Nathaniel Norton* Federalist
Orange Aaron Burr Dem.-Rep. previously a member from New York City;
elected U.S. Vice President on February 17, 1801, and took
office on March 4, thus vacating his seat in the Assembly
James Clinton Dem.-Rep. previously a member from Ulster Co.
Andrew McCord* Dem.-Rep.
Peter Townsend Dem.-Rep.
Henry Tucker Dem.-Rep.
Otsego Benjamin Hicks Federalist previously a member from Rensselaer Co.
Solomon Martin Federalist
Jedediah Peck* Dem.-Rep.
Jacob Ten Broeck* Dem.-Rep.
Queens Jonah Hallett* Dem.-Rep.
Abraham Monfoort* Dem.-Rep.
Joseph Pettit Dem.-Rep.
John I. Skidmore* Dem.-Rep.
Rensselaer Jonathan Brown Dem.-Rep.
John Lovett Federalist
James McKown* Federalist
Josiah Masters* Dem.-Rep.
Hosea Moffitt Federalist
John E. Van Alen Federalist
Richmond Paul I. Micheau Federalist
Rockland Samuel G. Verbryck*
Saratoga Daniel Bull*
Adam Comstock* Dem.-Rep.
Henry Corl Jr. Federalist
James Merrill
James Warren*
Schoharie Joseph Borst Jr.
Suffolk Nicoll Floyd* Dem.-Rep.
Jared Landon* Dem.-Rep.
Abraham Miller Dem.-Rep.
Mills Phillips Dem.-Rep.
Tioga Edward Edwards Federalist
Ulster Benjamin Bevier Jr. Dem.-Rep.
Conrad E. Elmendorf Federalist also Assistant Attorney General (2nd D.)
Philip Eltinge Federalist
Joseph Hasbrouck Jr. Dem.-Rep.
Washington Seth Alden Federalist
David Hopkins Federalist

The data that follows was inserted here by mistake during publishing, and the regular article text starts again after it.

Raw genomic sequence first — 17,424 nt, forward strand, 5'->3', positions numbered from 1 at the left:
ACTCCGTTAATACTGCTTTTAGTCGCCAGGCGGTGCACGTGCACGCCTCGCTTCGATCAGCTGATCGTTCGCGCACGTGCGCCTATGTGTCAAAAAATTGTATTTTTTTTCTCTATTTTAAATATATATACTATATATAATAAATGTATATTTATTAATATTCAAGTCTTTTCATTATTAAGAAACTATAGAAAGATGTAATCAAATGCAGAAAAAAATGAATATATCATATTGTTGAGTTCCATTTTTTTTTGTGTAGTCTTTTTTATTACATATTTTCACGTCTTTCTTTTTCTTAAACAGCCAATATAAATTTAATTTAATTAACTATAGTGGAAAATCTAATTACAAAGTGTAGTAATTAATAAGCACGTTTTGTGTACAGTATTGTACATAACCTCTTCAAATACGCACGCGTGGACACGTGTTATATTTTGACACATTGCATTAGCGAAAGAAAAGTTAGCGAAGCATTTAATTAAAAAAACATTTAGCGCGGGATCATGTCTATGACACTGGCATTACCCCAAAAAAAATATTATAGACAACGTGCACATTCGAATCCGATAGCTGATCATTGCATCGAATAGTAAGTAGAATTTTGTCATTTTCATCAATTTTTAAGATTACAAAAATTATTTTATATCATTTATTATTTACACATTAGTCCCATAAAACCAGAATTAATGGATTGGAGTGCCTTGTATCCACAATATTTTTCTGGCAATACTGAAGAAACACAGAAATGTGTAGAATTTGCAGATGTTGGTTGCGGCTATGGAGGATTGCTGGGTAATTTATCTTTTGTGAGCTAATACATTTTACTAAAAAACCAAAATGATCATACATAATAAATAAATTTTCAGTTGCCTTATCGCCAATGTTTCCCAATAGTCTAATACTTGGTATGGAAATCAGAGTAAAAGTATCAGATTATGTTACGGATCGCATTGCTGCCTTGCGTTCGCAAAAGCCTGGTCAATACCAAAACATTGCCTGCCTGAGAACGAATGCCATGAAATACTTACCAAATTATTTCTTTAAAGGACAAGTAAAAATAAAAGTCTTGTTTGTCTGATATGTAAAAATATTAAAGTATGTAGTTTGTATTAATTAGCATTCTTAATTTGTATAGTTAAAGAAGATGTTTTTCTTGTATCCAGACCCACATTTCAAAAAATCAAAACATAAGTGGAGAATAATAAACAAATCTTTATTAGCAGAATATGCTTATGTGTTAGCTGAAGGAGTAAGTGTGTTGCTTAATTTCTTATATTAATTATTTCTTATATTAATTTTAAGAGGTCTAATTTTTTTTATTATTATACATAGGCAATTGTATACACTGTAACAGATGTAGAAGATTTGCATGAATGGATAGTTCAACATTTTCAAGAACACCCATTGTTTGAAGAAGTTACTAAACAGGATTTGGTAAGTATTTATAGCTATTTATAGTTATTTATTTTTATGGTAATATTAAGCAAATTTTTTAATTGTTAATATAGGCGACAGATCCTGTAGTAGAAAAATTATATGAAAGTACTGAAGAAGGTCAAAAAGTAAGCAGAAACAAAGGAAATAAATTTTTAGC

Gerrit G. Lansing Federalist
Timothy Leonard Federalist
William McAuley Federalist
Edward Savage* Dem.-Rep.
Westchester Abijah Gilbert Dem.-Rep.
Robert Graham Federalist
Abraham Odell Dem.-Rep.
Abel Smith* Dem.-Rep.
Thomas Thomas Dem.-Rep.

Employees

  • Clerk: James Van Ingen
  • Sergeant-at-Arms: Ephraim Hunt
  • Doorkeeper: Peter Hansen

Notes

  1. ^ The Anti-Federalists called themselves "Republicans." However, at the same time, the Federalists called them "Democrats" which was meant to be pejorative. After some time both terms got more and more confused, and sometimes used together as "Democratic Republicans" which later historians have adopted (with a hyphen) to describe the party from the beginning, to avoid confusion with both the later established and still existing Democratic and Republican parties.
  2. ^ The History of Political Parties in the State of New-York, from the Ratification of the Federal Constitution to 1840 by Jabez D. Hammond (4th ed., Vol. 1, H. & E. Phinney, Cooperstown, 1846; pages 156ff)
  3. ^ Morris continued to sit in the State Senate until the end of this session, because Congress met only on December 7, 1801.

Sources

This page was last edited on 11 September 2019, at 09:58